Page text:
For those who have been following the arguments for and against the position that Jesus was a completely mythical person, you might be aware of some of the discussions that have been sparked by M. David Litwa and Richard Carrier. For those who have not, then one might summarize things as a bunch of drama that doesn’t matter. I figured it was worth discussing some of the recent interactions that have taken place via a number of YouTube videos among the channels that have participated in the discussions about the historicity of the Bible, the historicity of Jesus himself, and the various texts that are discussed when making those arguments.
The biggest reason that makes me want to discuss what is happening is that I believe all sides are poorly engaging each other, either making unfounded claims and errors or bringing up so much vitriol that it becomes impossible to clear-headedly analyze the evidence one way or the other. I won’t pretend that I am some perfect saint in these matters, but I have watched the debate from the side, so I believe I can referee to some degree.
- Ascending Arguments
- GI’s Video–Beginning
- GI’s Video–The Good
- GI’s Video–The Questionable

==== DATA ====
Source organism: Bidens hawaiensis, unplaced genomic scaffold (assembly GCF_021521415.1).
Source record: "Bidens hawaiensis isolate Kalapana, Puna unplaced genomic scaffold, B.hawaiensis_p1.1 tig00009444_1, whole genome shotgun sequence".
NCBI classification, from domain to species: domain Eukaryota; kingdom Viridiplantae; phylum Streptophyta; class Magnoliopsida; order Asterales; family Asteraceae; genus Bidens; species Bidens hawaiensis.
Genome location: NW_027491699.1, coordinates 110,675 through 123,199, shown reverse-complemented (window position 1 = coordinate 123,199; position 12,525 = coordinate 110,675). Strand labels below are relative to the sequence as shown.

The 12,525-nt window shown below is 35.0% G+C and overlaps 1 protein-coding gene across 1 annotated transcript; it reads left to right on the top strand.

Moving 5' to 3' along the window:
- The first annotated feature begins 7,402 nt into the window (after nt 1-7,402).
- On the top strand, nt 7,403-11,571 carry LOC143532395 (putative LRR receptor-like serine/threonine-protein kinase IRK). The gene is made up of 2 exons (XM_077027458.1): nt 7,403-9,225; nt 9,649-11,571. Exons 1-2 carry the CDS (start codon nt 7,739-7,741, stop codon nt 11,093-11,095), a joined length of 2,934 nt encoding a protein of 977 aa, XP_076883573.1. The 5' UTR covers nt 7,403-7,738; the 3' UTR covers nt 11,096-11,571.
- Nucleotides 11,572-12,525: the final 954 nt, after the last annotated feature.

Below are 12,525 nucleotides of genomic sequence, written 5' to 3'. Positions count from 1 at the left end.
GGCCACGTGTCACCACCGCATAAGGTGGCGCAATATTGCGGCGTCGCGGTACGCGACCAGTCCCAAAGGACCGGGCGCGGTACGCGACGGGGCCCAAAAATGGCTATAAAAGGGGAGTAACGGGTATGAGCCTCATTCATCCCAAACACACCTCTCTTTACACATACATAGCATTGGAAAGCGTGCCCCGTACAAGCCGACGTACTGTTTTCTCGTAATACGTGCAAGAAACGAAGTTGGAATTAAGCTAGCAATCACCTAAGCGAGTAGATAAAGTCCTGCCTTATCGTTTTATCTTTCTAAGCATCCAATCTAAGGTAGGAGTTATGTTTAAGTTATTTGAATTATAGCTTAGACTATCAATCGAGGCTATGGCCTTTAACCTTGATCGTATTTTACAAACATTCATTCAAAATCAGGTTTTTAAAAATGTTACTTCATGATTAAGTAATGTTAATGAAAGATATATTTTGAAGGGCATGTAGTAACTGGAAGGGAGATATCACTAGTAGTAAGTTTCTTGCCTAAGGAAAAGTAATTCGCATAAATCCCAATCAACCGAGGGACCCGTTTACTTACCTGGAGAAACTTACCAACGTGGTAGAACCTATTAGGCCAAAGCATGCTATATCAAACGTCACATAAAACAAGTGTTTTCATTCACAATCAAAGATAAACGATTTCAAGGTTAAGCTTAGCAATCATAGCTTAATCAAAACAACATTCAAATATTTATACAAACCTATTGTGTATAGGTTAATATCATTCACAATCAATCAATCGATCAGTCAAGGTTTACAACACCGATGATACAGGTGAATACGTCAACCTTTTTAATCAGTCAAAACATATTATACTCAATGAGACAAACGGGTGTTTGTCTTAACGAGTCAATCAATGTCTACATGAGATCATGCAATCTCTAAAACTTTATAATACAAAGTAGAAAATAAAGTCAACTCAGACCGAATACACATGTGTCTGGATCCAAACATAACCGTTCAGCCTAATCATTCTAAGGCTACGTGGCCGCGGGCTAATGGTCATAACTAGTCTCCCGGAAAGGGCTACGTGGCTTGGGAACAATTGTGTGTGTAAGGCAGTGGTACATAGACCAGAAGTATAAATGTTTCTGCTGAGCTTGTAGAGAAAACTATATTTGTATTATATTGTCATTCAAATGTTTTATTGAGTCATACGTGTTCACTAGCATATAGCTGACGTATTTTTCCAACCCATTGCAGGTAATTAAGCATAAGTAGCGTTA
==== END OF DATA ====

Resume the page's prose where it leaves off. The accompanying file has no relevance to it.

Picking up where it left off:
- GI’s Video–The Bad
Before I do, let me give some background. Richard Carrier is probably the most prominent defender of the thesis that Jesus was not a historical person, but instead he was the result of visionary experiences and exegesis from the Old Testament, and the transformation of the original idea of a heavenly messiah into a historical figure was a process (as opposed to a conspiracy). His main book arguing the topic, On the Historicity of Jesus (hereafter OHJ) was published through an academic press, so it has deserved more attention by the academy than other versions of the Jesus myth hypothesis. M. David Litwa was, until recently, a research fellow in early Christian studies at the Australian Catholic University. Both of these scholars have been presenting their work and ideas on a number of YouTube channels devoted to New Testament and religion studies, namely MythVision, Gnostic Informant, and History Valley.Continue reading